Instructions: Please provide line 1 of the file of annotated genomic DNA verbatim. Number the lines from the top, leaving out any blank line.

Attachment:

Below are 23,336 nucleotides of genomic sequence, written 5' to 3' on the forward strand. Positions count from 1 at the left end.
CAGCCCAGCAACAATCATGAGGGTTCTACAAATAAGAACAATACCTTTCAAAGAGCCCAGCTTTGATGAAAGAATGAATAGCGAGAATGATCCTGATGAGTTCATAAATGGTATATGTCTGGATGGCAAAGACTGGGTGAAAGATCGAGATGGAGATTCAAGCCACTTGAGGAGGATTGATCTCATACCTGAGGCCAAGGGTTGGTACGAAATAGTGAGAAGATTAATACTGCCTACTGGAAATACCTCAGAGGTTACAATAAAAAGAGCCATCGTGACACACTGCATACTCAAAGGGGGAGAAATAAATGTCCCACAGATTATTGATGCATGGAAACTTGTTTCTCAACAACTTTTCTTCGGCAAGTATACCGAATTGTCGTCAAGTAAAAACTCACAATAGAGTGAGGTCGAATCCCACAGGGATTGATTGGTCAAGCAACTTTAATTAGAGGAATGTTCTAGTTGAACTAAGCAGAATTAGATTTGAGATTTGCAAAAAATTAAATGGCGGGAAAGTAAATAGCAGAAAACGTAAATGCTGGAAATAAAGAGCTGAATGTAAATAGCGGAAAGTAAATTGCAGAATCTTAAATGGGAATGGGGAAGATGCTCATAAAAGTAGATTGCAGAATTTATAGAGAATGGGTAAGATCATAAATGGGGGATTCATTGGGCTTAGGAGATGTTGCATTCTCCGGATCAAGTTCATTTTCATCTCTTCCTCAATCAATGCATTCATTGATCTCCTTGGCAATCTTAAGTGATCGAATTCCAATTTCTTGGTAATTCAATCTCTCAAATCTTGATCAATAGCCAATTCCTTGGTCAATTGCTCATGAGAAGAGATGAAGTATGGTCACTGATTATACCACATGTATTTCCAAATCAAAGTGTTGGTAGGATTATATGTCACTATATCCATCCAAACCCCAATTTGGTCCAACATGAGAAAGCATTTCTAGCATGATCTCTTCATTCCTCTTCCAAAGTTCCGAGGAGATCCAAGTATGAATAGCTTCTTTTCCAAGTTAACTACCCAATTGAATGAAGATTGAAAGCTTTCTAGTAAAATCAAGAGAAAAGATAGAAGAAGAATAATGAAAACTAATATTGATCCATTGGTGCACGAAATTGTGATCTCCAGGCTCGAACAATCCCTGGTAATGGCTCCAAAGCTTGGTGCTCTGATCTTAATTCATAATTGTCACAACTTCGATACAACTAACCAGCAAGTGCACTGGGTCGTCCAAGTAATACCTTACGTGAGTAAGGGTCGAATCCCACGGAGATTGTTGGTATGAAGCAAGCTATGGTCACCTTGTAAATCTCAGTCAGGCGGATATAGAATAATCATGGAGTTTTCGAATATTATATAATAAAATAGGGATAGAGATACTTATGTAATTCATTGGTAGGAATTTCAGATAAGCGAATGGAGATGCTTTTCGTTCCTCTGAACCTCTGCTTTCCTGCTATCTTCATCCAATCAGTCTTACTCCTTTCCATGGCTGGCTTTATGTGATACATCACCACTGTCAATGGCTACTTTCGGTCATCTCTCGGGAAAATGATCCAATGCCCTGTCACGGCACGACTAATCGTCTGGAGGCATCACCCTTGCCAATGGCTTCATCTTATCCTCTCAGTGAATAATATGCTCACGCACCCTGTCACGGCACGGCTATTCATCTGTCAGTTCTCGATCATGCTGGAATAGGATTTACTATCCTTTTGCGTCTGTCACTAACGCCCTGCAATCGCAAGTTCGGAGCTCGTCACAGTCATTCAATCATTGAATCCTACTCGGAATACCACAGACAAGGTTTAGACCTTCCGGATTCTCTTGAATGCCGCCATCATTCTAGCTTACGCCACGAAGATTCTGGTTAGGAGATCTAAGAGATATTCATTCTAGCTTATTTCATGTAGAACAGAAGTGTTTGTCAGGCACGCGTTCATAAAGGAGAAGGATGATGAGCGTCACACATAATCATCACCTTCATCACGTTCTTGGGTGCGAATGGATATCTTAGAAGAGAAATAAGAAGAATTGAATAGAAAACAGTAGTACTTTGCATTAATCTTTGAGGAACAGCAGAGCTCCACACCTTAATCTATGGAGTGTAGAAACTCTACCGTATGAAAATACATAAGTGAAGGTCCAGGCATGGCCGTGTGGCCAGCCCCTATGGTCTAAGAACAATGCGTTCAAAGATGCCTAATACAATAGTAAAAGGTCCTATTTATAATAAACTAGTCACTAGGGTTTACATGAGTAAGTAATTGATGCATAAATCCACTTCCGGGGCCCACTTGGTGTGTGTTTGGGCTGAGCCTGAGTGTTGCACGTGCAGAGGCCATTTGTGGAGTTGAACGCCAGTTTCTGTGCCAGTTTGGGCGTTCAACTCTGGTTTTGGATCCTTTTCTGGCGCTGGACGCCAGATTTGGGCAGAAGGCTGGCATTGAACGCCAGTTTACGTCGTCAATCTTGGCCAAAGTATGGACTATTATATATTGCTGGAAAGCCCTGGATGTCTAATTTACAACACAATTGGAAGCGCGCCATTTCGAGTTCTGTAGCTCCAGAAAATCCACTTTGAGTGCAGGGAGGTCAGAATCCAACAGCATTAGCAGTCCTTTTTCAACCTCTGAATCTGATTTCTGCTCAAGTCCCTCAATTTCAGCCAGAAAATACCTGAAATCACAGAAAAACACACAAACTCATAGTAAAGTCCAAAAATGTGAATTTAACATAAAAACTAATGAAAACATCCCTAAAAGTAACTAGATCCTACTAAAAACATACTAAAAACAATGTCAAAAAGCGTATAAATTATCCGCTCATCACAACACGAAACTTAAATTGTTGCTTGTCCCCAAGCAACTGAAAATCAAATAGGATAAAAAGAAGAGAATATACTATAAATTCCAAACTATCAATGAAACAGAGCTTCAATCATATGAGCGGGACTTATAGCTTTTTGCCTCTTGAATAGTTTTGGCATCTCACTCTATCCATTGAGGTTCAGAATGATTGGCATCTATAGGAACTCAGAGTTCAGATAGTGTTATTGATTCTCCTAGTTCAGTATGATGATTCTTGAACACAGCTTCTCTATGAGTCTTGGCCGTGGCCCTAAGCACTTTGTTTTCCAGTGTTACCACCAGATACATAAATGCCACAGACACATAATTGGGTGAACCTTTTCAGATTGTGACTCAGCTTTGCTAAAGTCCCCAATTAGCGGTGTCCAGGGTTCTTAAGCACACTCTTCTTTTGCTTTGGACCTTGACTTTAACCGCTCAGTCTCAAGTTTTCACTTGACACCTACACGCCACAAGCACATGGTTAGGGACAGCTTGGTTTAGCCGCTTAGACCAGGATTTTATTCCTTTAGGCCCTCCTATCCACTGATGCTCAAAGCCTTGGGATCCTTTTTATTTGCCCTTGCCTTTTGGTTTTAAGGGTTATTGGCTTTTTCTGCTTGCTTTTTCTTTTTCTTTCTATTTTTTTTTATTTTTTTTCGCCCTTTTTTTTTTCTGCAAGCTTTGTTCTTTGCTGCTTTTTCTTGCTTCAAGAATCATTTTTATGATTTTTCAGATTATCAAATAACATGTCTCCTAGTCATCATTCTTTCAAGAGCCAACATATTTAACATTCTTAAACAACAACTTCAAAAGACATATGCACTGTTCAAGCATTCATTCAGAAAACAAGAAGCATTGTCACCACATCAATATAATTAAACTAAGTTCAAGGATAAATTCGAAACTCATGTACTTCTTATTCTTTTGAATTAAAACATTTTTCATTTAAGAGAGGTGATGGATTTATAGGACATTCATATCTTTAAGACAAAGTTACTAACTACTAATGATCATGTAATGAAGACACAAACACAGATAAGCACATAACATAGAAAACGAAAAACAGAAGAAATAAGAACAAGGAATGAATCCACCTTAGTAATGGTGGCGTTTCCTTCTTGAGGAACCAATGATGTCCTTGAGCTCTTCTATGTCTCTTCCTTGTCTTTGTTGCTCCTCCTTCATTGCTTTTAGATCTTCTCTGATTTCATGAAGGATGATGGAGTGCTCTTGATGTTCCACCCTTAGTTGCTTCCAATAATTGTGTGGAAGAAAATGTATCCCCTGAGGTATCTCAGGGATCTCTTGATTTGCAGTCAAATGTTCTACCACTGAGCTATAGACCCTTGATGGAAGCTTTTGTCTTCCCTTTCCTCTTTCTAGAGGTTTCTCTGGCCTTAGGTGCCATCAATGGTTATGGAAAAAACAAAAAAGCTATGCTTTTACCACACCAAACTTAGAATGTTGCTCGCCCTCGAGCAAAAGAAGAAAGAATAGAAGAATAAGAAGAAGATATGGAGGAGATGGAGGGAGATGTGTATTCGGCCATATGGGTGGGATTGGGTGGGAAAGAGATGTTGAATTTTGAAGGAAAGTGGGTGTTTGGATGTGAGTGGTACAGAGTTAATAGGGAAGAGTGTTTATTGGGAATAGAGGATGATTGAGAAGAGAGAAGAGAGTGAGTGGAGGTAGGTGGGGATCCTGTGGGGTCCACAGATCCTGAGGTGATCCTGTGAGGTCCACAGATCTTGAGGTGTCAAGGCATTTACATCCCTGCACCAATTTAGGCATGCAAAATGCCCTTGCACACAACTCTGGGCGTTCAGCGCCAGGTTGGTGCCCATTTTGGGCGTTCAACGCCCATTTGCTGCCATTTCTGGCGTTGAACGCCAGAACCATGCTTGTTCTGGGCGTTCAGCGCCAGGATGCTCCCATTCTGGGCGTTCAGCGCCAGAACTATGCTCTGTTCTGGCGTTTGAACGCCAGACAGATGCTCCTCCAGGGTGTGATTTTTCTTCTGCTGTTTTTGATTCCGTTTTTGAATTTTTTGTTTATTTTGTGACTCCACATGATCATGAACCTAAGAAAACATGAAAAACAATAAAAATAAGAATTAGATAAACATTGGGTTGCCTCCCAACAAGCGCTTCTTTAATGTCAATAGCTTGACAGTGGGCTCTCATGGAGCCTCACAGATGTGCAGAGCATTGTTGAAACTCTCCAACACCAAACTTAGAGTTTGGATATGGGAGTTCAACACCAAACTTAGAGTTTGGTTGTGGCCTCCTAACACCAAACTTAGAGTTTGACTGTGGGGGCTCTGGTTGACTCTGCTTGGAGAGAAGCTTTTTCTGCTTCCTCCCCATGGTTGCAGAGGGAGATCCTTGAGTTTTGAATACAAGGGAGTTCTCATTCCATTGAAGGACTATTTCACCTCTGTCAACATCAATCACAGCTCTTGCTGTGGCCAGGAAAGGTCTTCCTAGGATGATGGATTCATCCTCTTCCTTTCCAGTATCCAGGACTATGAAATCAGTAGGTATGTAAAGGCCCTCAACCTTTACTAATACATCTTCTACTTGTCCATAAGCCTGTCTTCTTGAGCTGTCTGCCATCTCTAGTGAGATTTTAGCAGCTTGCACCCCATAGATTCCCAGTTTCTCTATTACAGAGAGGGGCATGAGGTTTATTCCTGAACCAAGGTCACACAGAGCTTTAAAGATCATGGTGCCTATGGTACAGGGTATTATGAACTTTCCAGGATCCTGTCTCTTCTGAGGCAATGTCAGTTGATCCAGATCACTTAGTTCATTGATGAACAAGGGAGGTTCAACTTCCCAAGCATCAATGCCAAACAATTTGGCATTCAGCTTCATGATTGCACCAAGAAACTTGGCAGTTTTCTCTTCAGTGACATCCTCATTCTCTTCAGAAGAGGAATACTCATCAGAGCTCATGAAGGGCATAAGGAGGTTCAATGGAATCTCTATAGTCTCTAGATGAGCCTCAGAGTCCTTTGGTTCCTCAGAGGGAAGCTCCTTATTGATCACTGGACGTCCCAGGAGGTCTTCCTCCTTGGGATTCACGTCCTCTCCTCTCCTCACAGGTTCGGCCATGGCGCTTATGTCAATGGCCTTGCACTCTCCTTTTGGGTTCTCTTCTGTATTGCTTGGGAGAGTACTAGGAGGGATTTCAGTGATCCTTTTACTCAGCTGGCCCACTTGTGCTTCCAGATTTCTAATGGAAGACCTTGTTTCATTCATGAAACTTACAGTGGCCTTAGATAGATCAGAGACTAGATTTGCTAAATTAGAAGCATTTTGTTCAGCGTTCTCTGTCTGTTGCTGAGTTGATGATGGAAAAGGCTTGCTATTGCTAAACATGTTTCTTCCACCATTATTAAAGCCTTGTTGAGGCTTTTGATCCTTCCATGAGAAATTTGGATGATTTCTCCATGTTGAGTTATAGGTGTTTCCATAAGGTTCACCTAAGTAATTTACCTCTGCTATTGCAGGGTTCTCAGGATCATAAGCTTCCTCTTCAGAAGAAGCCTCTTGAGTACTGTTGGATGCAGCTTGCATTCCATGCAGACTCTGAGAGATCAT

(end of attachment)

Below are 23,336 nucleotides of genomic sequence, written 5' to 3' on the forward strand. Positions count from 1 at the left end.